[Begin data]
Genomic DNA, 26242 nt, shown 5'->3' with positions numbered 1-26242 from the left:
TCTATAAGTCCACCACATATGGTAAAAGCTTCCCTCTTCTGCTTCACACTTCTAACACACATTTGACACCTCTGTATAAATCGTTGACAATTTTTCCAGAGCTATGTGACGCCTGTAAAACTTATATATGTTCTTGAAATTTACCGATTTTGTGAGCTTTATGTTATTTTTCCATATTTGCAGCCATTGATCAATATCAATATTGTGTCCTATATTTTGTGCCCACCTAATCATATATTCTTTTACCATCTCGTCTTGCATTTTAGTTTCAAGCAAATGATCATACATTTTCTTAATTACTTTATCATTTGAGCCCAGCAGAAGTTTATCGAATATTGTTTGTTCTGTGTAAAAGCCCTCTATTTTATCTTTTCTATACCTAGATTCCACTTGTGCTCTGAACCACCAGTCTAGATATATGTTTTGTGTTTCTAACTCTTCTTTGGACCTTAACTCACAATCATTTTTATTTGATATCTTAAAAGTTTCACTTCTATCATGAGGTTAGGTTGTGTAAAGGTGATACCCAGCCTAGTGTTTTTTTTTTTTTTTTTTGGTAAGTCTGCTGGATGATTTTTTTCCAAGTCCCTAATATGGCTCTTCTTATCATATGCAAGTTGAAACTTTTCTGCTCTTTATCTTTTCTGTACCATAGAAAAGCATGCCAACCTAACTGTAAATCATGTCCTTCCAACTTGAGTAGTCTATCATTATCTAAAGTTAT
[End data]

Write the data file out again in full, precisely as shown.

Genomic DNA, 26242 nt, shown 5'->3' with positions numbered 1-26242 from the left:
TCTATAAGTCCACCACATATGGTAAAAGCTTCCCTCTTCTGCTTCACACTTCTAACACACATTTGACACCTCTGTATAAATCGTTGACAATTTTTCCAGAGCTATGTGACGCCTGTAAAACTTATATATGTTCTTGAAATTTACCGATTTTGTGAGCTTTATGTTATTTTTCCATATTTGCAGCCATTGATCAATATCAATATTGTGTCCTATATTTTGTGCCCACCTAATCATATATTCTTTTACCATCTCGTCTTGCATTTTAGTTTCAAGCAAATGATCATACATTTTCTTAATTACTTTATCATTTGAGCCCAGCAGAAGTTTATCGAATATTGTTTGTTCTGTGTAAAAGCCCTCTATTTTATCTTTTCTATACCTAGATTCCACTTGTGCTCTGAACCACCAGTCTAGATATATGTTTTGTGTTTCTAACTCTTCTTTGGACCTTAACTCACAATCATTTTTATTTGATATCTTAAAAGTTTCACTTCTATCATGAGGTTAGGTTGTGTAAAGGTGATACCCAGCCTAGTGTTTTTTTTTTTTTTTTTTGGTAAGTCTGCTGGATGATTTTTTTCCAAGTCCCTAATATGGCTCTTCTTATCATATGCAAGTTGAAACTTTTCTGCTCTTTATCTTTTCTGTACCATAGAAAAGCATGCCAACCTAACTGTAAATCATGTCCTTCCAACTTGAGTAGTCTATCATTATCTAAAGTTAT